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Rogue Trader’s companions are garbage (and that’s why I love them)

A crew of absolutely terrible space scum

Ulfar, a member of the Space Wolves and an Adeptus Astartes, wears his grey and orange power armor. He has a scruffy ginger beard and long, tousled hair. Image: Owlcat Games
Cass Marshall is a news writer focusing on gaming and culture coverage, taking a particular interest in the human stories of the wild world of online games.

It’s a common trope in role-playing games for the protagonist to have a party that follows them around, bolsters their skills in combat, and provides different perspectives on the world. Warhammer 40,000: Rogue Trader is no exception; as the titular Rogue Trader I can take a retinue with me wherever I go. This can include a rare, trusted few, or I could go hog wild and recruit smugglers, criminals, dangerous psykers, and mysterious xenos.

What makes this experience so delightful is that all of my party members share two things in common: They suck, and they all hate each other. I feel like a bus driver carting around a bunch of terrible students who are all slap-fighting in the back seat, except instead of being students, all of these people are incredibly deadly and blessed with high-caliber weaponry and brain powers.

It’s a delightful contrast to Baldur’s Gate 3, which has a cast of well-rounded and fully realized companion characters who slowly become more sympathetic over the course of the game. You start off as a bunch of hostile strangers, but you eventually become a proper adventuring party that stands shoulder-to-shoulder against the apocalypse. Sure, every Baldur’s Gate 3 companion has their own issues, and there are a couple of instances where they’re at each other’s throats, but deep down they all have the potential to have a heart of gold.

In Rogue Trader, everyone starts out as an asshole, and then undergoes trauma that makes them even worse. Let’s start with my Senechal and the party’s MVP, Abelard. As a Senechal, Abelard is meant to help me out, run certain parts of my voidship, and herald my arrival. There’s just one problem. Abelard? More like, Enable Hard. This guy never says no, and if I bring him with me everywhere I go, he’ll do my bidding without question. If I think a guy’s looking too proud and I decide the best way to humble him is removing his kneecaps, Abelard will ensure I don’t have to dirty my hands. Very practical, but not very moral.

Then there’s Argenta, a Sister of Battle. This religious warrior wants to murder half of the other people on the ship in the service of the God-Emperor. If Argenta was in charge, jaywalking would be a crime punishable by death via fire. There were multiple times during the campaign when I had to actively prevent her from putting a bolter shell in the middle of another party member’s face.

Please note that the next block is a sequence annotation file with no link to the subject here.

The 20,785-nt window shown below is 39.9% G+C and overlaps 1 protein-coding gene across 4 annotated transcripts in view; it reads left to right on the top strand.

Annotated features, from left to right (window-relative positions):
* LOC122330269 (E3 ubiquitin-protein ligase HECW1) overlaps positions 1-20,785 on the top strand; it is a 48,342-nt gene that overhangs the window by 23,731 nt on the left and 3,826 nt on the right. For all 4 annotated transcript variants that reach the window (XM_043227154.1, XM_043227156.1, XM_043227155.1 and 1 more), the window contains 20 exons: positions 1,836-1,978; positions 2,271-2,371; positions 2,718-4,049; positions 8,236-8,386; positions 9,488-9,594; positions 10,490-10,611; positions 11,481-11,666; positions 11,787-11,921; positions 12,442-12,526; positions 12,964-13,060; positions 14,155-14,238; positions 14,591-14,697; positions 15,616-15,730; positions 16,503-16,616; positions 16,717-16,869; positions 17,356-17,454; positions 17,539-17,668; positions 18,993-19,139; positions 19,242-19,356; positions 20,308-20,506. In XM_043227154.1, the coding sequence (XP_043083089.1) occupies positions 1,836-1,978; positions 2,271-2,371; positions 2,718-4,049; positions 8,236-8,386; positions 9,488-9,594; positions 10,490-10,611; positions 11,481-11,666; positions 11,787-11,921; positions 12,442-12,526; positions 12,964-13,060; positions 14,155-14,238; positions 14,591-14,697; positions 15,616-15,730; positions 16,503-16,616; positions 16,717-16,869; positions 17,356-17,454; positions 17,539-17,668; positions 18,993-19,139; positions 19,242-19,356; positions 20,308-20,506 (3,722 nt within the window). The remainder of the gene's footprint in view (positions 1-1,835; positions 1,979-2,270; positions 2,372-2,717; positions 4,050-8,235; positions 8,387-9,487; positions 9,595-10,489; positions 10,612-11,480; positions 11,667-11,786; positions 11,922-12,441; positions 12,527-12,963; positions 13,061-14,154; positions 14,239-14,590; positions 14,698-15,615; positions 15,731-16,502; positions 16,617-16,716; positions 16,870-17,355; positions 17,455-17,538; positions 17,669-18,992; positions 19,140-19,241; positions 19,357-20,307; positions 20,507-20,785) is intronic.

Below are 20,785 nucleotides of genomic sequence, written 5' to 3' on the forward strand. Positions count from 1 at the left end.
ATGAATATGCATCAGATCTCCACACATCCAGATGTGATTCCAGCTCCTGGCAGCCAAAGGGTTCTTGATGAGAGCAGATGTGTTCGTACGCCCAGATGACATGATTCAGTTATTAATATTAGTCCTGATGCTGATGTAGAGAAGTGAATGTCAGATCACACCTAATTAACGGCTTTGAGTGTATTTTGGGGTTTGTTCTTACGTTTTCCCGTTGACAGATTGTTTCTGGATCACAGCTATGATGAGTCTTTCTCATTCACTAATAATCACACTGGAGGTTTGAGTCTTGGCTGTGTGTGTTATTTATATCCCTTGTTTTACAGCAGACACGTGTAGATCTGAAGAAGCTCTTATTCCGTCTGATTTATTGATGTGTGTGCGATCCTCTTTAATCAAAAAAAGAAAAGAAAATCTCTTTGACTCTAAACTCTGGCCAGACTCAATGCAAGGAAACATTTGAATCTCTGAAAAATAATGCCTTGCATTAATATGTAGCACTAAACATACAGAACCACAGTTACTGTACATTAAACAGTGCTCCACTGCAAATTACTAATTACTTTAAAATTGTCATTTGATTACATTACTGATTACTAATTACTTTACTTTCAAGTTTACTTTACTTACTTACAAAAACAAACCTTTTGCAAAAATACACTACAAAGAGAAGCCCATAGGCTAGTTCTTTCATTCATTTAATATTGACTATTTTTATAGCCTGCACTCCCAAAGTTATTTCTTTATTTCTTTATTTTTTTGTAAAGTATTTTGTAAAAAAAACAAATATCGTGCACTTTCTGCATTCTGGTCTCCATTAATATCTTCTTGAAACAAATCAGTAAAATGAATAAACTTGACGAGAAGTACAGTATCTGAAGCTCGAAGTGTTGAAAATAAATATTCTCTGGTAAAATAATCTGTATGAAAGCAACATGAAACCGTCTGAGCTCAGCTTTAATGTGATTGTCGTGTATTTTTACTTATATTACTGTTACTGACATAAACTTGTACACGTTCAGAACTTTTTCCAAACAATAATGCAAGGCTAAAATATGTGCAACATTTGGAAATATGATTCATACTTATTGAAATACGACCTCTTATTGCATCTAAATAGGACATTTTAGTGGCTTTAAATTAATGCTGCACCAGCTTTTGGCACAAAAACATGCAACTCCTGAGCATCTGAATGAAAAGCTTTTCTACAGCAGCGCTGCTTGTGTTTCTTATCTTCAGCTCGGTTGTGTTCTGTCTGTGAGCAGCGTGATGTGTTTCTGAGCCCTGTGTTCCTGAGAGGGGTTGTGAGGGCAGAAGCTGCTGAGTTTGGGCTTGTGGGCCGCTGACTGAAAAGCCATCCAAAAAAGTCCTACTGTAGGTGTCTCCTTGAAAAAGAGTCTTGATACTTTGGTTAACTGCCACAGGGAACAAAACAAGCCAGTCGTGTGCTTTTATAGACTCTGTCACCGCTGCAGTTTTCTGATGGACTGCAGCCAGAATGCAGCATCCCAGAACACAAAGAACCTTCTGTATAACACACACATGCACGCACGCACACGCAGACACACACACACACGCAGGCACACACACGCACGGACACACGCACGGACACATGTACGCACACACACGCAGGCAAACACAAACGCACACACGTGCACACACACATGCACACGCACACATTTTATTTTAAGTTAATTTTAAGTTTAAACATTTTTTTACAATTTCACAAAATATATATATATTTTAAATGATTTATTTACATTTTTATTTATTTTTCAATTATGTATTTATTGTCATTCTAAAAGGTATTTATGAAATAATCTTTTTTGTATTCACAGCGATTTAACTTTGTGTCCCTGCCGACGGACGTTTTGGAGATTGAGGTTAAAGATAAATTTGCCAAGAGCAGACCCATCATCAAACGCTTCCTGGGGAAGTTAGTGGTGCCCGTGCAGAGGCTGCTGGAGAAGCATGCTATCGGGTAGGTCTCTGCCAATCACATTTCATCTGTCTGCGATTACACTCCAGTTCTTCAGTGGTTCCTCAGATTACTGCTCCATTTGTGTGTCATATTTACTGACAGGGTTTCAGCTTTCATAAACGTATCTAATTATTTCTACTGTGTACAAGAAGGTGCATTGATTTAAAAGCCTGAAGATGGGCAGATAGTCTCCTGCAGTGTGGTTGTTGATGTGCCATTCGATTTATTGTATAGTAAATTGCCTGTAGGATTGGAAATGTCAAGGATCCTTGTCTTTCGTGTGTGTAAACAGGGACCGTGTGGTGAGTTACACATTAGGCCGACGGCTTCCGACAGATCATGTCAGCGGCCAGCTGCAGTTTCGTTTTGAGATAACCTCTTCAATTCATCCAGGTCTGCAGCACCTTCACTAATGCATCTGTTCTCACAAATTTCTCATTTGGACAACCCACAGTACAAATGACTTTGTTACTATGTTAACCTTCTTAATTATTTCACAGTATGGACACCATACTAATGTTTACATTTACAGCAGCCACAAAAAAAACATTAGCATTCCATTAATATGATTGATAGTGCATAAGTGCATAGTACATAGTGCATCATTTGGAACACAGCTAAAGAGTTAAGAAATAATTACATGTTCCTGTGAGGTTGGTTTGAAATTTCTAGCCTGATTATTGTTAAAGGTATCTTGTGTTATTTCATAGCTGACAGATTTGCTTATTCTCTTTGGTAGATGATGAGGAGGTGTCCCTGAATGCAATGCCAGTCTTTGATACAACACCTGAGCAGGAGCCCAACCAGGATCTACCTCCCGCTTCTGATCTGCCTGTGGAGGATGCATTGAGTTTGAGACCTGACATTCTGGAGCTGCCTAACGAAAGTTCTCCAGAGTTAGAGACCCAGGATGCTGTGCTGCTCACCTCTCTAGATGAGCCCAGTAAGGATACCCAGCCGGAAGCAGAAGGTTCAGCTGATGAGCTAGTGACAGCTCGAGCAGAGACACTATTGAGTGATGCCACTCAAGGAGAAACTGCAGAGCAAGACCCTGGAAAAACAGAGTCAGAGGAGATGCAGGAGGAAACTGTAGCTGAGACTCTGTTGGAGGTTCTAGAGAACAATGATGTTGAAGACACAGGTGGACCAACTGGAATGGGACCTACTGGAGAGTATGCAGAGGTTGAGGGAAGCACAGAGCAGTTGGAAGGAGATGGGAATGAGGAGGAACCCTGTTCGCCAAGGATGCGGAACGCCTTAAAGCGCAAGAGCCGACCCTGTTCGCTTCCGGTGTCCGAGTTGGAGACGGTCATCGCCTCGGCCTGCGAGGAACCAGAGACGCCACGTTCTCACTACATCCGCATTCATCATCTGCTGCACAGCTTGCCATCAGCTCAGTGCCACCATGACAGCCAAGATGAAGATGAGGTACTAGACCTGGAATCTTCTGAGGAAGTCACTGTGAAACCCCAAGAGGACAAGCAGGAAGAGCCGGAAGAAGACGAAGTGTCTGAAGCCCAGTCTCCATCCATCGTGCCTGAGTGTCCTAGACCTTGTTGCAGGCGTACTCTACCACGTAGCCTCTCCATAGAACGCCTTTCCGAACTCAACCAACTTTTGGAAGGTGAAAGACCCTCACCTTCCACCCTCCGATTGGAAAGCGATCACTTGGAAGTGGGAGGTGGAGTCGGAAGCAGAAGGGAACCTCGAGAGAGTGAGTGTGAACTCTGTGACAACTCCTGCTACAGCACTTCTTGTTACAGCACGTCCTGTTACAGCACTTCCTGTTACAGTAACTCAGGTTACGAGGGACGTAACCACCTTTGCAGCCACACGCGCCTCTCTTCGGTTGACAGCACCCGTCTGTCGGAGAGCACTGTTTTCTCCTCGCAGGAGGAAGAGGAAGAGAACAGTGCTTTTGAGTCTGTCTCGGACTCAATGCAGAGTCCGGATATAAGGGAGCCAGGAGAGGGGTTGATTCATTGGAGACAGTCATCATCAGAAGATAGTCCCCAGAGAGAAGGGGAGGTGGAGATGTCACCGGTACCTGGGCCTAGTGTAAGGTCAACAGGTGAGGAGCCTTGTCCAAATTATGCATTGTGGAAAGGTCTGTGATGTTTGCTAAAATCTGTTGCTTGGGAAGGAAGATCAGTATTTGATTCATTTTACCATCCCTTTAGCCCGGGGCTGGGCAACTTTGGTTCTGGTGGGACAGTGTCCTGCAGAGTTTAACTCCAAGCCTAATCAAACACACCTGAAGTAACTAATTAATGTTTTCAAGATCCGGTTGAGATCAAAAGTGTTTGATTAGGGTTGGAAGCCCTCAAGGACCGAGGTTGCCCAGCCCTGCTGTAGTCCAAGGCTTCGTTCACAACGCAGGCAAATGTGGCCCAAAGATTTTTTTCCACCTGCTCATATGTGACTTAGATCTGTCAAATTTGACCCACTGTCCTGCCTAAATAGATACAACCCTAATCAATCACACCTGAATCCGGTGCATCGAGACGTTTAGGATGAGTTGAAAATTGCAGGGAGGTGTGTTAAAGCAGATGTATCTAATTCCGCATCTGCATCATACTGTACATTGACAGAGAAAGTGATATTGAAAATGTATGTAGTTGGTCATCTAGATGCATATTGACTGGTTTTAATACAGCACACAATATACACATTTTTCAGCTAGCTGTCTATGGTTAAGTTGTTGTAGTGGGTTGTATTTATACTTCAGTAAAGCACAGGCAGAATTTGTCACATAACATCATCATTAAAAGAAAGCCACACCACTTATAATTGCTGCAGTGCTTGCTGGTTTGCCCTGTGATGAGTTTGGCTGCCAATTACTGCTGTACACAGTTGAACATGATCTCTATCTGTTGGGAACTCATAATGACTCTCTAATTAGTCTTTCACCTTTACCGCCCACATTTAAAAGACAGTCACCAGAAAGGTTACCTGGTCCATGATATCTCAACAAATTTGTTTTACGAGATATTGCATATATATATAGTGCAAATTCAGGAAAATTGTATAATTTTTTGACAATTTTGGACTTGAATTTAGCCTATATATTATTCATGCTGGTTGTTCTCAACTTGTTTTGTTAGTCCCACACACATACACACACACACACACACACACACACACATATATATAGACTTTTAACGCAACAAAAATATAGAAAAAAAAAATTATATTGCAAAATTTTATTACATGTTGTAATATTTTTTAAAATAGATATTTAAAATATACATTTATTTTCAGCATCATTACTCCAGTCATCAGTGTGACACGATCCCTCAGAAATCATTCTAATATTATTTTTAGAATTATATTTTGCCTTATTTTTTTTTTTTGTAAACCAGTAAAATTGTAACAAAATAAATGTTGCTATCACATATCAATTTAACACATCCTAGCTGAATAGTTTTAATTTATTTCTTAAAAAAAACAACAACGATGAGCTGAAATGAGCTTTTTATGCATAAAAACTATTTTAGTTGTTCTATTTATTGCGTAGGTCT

Argenta, a Sister of Battle, in the companion select screen of Warhammer 40,000: Rogue Trader Image: Owlcat Games

Heinrix van Calox, an agent of the Inquisition, isn’t much better. He’s super-mad any time I pal around with xenos — something about heresy in the face of human supremacy, I don’t know, I tune out — and he’s also pretty cool with casual murder. I can actually go to him at any point in the campaign and ask for him to disappear specific party members, and he’ll happily do so overnight.

It says a lot that the most moral and respectable members of my crew are the rogues — Jae and Idira are a smuggler and a psyker respectively, and both of them have shady dealings on the side. Despite their shortcomings, they’re among the best at dealing with interpersonal conflict. Cassia, the ship’s Navigator, is also pretty chill... when she’s not casually suggesting I remove the vocal cords from my crewmates so they don’t bother her so much.

Finally, there’s Marazhai, the Drukhari I recruited in Commorragh. It took a little bit of finangling to get him in my party, which makes sense, because it’s extremely contrived that I would want to recruit him in the first place. Marazhai is an antagonistic space elf who feeds off the torment of living beings, and he is a major antagonist in the early acts of the game. Still, I went out of my way to not only recruit him, but also romance him, because I was curious to see how the game threads the needle of having such a dangerous companion on the player’s side.

As it turns out, the way Marazhai’s romance plays out is extremely horny. Before long, he’s praising my Rogue Trader for being an obedient pet, and I have the option to give him hunting grounds aboard my voidship. Every once in a while, he goes around murdering innocent crew members. Everyone gives me a big side-eye for enabling it, but look, in the bleak galaxy of Warhammer 40K, I deserve a little treat. These party members are terrible, and the events of the campaign largely just make them worse — and that’s what makes them fascinating.

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